Japanese Children Want Child Policies to Focus on Free EducationEducation Family Society
In April 2023, the Japanese government established the Children and Families Agency and a basic children’s act came into force. The government also plans to decide on an outline that will set the basic policies for children. With the aim of reflecting as many children’s views as possible in that outline, the Nippon Foundation carried out an extensive survey of 10,000 children aged 10 to 18 in March.
When the respondents were asked if they knew about the United Nations Convention on the Rights of the Child (ratified in Japan in 1994) and Japan’s new legislation, awareness was less than 10% for each.
The respondents were further asked if there were any children’s rights that were not being upheld, either for themselves or those in their immediate vicinity. The results showed that more than 10% identified each of four particular types of rights as not being respected: “being able to freely express views and be respected by adults,” “not being discriminated against for any reason,” “being able to receive an education,” and “the best interests of the child being prioritized by adults.”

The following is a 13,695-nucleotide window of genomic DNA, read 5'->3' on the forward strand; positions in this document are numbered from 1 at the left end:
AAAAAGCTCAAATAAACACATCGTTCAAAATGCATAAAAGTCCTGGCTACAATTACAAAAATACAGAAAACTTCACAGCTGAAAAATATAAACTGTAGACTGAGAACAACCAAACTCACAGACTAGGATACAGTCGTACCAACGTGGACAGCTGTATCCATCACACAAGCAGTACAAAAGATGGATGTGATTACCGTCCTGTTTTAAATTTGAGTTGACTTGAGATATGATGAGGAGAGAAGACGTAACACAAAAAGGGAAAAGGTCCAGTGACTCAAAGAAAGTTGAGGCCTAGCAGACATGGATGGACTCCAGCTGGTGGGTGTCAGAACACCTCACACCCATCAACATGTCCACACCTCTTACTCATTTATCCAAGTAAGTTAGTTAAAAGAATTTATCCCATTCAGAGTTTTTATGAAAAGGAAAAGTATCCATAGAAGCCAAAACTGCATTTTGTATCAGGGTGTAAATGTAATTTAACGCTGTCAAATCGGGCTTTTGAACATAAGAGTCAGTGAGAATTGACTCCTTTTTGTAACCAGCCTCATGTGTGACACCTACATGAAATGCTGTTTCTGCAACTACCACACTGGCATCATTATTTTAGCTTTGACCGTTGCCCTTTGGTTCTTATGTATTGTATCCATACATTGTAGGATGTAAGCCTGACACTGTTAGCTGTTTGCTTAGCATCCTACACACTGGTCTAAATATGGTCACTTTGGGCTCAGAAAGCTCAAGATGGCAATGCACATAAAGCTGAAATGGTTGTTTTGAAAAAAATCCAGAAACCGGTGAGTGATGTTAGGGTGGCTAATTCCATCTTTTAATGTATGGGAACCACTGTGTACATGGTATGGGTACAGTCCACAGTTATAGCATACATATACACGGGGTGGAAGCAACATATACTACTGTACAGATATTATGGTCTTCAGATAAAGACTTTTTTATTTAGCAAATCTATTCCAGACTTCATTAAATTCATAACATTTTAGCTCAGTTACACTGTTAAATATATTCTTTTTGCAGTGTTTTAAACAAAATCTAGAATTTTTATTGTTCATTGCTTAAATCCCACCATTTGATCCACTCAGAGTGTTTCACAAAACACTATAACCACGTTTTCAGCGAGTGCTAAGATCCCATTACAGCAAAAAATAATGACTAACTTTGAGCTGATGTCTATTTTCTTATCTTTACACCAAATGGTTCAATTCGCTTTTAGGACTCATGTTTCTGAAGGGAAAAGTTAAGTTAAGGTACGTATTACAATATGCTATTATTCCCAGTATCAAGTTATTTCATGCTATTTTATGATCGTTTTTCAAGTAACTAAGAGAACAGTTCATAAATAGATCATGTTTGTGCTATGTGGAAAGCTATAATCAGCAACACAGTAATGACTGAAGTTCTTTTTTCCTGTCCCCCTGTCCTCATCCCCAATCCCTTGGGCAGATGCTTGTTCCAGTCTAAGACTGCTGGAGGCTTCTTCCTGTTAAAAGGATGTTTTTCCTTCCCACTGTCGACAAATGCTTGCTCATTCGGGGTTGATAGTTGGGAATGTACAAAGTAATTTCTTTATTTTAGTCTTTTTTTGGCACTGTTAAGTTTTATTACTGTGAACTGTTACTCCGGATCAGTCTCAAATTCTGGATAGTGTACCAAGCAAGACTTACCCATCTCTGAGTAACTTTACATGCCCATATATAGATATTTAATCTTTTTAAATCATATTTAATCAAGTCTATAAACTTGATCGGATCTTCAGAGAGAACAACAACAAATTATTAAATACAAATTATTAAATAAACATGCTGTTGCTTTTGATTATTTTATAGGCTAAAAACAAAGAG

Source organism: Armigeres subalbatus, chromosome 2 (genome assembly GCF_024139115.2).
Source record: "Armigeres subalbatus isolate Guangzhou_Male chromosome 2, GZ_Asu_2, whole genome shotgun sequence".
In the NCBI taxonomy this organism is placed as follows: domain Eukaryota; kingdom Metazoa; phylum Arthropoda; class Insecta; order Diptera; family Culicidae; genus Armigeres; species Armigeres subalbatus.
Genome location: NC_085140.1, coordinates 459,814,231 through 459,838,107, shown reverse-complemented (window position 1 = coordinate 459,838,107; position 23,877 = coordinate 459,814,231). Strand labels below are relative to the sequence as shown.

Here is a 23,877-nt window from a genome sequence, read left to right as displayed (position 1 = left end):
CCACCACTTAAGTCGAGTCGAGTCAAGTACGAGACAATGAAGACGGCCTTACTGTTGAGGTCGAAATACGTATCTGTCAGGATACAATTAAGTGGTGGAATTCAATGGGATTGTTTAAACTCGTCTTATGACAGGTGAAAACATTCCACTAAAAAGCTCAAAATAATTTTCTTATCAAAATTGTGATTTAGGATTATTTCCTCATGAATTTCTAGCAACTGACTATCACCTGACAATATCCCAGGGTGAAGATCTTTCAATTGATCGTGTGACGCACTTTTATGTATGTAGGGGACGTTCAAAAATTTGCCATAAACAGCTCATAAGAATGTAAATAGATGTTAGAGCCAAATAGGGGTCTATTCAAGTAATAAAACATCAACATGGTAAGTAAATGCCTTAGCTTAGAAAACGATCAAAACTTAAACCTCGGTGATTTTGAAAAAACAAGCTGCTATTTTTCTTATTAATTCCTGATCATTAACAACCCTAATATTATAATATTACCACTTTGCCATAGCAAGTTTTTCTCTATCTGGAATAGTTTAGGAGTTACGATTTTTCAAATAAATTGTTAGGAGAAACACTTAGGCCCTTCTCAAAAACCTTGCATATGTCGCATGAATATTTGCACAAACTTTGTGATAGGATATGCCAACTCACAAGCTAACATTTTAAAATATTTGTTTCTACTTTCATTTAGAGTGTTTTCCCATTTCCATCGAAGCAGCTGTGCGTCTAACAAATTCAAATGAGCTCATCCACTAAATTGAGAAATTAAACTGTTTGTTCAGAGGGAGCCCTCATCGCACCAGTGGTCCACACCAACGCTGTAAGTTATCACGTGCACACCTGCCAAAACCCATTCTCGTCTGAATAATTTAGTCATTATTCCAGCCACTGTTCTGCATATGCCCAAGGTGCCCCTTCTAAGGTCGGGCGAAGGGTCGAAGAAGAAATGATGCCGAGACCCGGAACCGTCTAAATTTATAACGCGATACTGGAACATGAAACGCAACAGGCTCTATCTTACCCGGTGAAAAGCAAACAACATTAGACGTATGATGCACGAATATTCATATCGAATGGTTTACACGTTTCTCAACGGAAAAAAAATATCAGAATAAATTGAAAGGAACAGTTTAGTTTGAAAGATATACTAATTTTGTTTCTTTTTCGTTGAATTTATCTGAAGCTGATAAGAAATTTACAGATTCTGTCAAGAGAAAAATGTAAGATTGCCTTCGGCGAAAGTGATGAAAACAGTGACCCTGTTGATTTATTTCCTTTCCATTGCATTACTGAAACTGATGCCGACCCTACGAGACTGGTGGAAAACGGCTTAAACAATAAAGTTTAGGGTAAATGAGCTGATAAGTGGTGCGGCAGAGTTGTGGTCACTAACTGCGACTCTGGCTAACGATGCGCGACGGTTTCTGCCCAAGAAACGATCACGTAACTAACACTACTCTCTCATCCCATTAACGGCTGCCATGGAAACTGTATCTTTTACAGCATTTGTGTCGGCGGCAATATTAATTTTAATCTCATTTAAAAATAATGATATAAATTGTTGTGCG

Regarding the respondents themselves and whether they had ever felt discriminated against or treated unfairly, 6.9% said they had due to their appearance and 5.3% due to their school grades.
Looking at what respondents thought the government and society should prioritize for children, the most popular choice, with 40.3%, said it should be “free education up to high school and university.” This was followed by 36.7% who wanted priority given to creating “a society without bullying” and 33.7% who wanted to be “able to live safely without being affected by crime.”
The children were also asked to write freely on what they would like to see addressed in the outline for basic policies and what they would like to ask the person in charge of child policies. The most common response was “free education,” followed by “revision of the school curriculum and rules” and “respecting children’s opinions.” It also became clear in the survey that the children themselves felt the burden of educational costs, with one respondent saying “I want to study, but I’m reluctant to ask my parents to pay even more money than they already do,” and another who stated “my parents often tell me that the cost of education is too much.”
(Translated from Japanese. Banner photo © Pixta.)